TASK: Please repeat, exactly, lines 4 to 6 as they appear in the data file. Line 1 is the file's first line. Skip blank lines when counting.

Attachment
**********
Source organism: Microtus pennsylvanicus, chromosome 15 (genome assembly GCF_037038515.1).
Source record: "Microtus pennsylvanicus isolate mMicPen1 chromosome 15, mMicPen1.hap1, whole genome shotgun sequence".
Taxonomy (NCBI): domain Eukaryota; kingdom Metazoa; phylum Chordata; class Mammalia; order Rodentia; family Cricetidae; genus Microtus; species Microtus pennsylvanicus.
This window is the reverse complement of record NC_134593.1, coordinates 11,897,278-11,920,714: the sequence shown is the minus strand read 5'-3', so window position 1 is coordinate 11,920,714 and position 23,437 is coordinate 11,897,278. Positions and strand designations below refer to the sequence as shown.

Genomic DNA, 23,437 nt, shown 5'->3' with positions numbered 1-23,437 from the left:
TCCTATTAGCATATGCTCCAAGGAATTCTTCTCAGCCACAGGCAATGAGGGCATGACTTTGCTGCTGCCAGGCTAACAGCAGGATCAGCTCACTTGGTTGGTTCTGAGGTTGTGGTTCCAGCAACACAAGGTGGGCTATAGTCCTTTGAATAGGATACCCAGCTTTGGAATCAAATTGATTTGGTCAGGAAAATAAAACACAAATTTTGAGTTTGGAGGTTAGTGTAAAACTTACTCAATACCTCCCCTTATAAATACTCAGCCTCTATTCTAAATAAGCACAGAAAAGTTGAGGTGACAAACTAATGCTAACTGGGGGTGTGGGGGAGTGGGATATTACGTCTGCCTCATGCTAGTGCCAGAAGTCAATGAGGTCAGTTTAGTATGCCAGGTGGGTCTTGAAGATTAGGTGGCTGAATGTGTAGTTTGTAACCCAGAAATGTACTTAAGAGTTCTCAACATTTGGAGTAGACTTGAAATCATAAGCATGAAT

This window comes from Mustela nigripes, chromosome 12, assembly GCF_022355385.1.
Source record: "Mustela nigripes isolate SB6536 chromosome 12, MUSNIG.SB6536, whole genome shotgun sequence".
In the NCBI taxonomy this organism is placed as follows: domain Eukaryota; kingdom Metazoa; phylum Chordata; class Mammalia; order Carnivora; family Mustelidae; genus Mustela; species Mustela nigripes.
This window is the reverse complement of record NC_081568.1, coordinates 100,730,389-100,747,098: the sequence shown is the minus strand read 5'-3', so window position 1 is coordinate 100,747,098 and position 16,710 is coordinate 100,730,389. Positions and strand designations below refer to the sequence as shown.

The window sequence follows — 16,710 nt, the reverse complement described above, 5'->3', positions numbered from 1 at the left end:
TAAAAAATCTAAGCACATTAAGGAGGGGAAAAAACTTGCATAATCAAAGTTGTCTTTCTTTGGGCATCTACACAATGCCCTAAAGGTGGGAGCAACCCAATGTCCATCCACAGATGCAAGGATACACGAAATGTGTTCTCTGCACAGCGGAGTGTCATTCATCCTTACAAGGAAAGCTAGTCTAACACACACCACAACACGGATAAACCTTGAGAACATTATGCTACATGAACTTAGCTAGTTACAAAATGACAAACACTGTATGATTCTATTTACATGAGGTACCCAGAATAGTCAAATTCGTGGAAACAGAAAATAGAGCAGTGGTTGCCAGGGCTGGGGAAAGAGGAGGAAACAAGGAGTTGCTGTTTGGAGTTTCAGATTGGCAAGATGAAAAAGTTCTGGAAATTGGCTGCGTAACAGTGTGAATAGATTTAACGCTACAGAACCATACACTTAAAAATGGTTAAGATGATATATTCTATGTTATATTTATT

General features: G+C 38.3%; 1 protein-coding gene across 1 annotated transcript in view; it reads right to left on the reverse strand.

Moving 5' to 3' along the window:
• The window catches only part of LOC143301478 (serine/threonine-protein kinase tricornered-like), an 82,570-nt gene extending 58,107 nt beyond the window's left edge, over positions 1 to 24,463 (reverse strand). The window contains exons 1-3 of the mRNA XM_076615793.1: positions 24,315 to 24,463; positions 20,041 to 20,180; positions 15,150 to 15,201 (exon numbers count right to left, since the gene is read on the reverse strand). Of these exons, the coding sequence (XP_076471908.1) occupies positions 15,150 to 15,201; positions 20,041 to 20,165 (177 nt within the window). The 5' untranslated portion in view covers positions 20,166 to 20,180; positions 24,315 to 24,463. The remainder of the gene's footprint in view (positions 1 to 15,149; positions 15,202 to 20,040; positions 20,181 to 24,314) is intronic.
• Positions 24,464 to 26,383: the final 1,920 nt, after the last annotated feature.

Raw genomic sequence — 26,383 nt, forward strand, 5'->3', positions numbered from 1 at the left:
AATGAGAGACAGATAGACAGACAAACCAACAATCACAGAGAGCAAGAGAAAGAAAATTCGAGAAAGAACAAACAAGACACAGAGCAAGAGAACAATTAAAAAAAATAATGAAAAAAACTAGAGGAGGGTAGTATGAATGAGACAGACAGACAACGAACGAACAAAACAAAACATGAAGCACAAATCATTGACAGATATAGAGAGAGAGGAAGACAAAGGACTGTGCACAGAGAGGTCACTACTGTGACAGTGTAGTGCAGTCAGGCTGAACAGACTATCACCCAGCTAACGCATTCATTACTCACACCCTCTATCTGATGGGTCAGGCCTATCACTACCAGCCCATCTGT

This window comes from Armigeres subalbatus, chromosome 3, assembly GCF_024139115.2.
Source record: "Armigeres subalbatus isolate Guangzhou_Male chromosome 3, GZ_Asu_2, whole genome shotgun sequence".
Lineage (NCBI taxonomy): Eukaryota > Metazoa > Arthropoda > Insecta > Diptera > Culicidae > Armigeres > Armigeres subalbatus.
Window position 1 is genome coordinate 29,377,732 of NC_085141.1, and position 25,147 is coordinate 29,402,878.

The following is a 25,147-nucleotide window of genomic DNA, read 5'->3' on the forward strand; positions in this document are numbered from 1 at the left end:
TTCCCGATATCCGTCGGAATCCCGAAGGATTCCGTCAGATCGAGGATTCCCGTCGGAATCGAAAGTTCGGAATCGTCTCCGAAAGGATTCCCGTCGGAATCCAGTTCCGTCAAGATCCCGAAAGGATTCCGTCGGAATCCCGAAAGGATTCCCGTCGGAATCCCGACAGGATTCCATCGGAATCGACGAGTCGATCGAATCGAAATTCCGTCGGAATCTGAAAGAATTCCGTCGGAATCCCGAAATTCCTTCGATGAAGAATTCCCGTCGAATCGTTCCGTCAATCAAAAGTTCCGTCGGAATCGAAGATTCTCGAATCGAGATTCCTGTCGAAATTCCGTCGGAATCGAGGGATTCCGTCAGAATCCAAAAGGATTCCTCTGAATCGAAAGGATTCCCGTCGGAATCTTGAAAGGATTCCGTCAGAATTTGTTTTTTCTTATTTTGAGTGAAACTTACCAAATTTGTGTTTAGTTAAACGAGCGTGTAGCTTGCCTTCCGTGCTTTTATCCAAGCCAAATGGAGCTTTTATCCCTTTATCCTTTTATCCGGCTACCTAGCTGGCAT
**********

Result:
This window is the reverse complement of record NC_134593.1, coordinates 11,897,278-11,920,714: the sequence shown is the minus strand read 5'-3', so window position 1 is coordinate 11,920,714 and position 23,437 is coordinate 11,897,278. Positions and strand designations below refer to the sequence as shown.

Genomic DNA, 23,437 nt, shown 5'->3' with positions numbered 1-23,437 from the left:
TCCTATTAGCATATGCTCCAAGGAATTCTTCTCAGCCACAGGCAATGAGGGCATGACTTTGCTGCTGCCAGGCTAACAGCAGGATCAGCTCACTTGGTTGGTTCTGAGGTTGTGGTTCCAGCAACACAAGGTGGGCTATAGTCCTTTGAATAGGATACCCAGCTTTGGAATCAAATTGATTTGGTCAGGAAAATAAAACACAAATTTTGAGTTTGGAGGTTAGTGTAAAACTTACTCAATACCTCCCCTTATAAATACTCAGCCTCTATTCTAAATAAGCACAGAAAAGTTGAGGTGACAAACTAATGCTAACTGGGGGTGTGGGGGAGTGGGATATTACGTCTGCCTCATGCTAGTGCCAGAAGTCAATGAGGTCAGTTTAGTATGCCAGGTGGGTCTTGAAGATTAGGTGGCTGAATGTGTAGTTTGTAACCCAGAAATGTACTTAAGAGTTCTCAACATTTGGAGTAGACTTGAAATCATAAGCATGAAT